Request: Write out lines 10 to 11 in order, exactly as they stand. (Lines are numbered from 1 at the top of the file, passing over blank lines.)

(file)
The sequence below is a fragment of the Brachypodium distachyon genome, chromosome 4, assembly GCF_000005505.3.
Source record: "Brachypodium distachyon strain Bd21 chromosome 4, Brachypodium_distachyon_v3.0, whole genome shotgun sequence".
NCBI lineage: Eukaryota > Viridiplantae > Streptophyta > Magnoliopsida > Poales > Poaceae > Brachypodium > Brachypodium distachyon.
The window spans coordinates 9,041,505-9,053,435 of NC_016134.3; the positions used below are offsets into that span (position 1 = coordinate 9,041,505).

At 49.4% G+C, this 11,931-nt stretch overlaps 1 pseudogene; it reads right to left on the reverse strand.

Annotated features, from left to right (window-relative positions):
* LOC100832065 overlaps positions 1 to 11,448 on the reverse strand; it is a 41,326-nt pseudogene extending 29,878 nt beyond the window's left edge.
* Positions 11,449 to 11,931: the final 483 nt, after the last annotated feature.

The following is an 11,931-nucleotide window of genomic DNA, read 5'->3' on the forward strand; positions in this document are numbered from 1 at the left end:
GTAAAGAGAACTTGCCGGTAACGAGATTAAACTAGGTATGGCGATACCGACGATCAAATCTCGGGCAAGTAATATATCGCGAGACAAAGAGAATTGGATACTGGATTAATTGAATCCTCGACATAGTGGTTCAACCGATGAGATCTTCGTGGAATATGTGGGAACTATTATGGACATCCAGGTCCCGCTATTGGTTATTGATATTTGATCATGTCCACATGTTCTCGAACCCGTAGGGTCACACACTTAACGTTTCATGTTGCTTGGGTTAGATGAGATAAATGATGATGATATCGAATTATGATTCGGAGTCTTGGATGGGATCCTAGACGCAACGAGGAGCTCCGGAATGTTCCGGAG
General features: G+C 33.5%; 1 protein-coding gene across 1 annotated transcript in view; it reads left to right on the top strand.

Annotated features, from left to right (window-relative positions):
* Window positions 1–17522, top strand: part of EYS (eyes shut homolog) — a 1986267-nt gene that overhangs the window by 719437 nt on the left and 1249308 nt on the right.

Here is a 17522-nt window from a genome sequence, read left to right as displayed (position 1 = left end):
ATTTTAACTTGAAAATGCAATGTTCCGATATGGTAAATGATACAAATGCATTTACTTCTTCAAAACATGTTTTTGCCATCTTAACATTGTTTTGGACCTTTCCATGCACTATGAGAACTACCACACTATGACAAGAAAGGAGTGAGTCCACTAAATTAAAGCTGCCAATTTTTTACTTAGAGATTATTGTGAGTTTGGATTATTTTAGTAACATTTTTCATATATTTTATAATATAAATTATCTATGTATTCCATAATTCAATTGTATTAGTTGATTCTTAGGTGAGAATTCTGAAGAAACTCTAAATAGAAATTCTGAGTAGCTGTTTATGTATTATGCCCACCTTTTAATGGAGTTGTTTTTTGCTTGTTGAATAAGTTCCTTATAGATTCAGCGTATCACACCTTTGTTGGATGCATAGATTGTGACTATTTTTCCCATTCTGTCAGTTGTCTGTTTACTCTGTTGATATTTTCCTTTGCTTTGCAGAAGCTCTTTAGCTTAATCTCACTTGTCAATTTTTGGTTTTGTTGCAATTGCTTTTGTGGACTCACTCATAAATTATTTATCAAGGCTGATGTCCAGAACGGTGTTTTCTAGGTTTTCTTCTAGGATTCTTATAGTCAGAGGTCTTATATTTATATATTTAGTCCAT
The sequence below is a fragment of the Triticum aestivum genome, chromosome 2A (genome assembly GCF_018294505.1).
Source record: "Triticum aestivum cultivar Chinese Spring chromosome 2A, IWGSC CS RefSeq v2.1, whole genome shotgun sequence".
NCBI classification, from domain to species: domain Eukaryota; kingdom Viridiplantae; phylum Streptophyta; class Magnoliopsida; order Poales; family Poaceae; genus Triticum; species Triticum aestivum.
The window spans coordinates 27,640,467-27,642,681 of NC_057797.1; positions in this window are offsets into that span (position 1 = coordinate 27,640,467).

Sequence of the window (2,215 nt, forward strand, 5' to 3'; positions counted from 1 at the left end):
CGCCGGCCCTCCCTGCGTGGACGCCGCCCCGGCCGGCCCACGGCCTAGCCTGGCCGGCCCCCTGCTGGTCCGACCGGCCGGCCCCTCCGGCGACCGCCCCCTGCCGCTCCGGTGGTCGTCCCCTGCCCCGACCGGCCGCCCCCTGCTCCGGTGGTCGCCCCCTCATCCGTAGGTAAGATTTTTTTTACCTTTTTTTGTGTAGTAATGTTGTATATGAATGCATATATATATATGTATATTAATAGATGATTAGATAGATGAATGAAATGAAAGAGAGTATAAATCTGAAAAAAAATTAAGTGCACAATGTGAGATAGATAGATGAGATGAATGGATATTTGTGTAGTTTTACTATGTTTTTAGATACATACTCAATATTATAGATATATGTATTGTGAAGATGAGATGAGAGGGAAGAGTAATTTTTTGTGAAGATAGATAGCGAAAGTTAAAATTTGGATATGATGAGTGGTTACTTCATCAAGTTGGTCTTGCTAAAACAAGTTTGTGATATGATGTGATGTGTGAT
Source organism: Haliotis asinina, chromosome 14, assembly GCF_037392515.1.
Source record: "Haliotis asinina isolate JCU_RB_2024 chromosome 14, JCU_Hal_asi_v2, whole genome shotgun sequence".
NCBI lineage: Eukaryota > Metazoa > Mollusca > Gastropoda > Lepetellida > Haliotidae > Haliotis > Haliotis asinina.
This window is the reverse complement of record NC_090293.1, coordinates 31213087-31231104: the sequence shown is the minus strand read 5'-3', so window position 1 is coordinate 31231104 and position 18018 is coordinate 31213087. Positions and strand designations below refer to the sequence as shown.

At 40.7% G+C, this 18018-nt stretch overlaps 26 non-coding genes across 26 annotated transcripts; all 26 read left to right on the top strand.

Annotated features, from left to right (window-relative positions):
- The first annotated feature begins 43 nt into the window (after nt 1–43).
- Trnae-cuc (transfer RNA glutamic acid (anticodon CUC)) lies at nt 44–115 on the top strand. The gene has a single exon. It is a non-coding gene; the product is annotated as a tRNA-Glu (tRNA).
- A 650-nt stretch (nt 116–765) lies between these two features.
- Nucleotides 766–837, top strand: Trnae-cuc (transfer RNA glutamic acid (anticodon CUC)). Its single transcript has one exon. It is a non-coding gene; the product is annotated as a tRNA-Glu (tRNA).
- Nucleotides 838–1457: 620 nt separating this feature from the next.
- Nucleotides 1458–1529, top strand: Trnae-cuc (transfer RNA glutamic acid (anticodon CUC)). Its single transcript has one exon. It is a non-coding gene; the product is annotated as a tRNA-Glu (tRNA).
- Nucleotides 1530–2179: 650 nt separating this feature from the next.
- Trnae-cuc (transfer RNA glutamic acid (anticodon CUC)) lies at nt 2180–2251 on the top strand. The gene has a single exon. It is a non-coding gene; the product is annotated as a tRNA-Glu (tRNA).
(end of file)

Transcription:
GTAAAGAGAACTTGCCGGTAACGAGATTAAACTAGGTATGGCGATACCGACGATCAAATCTCGGGCAAGTAATATATCGCGAGACAAAGAGAATTGGATACTGGATTAATTGAATCCTCGACATAGTGGTTCAACCGATGAGATCTTCGTGGAATATGTGGGAACTATTATGGACATCCAGGTCCCGCTATTGGTTATTGATATTTGATCATGTCCACATGTTCTCGAACCCGTAGGGTCACACACTTAACGTTTCATGTTGCTTGGGTTAGATGAGATAAATGATGATGATATCGAATTATGATTCGGAGTCTTGGATGGGATCCTAGACGCAACGAGGAGCTCCGGAATGTTCCGGAG
General features: G+C 33.5%; 1 protein-coding gene across 1 annotated transcript in view; it reads left to right on the top strand.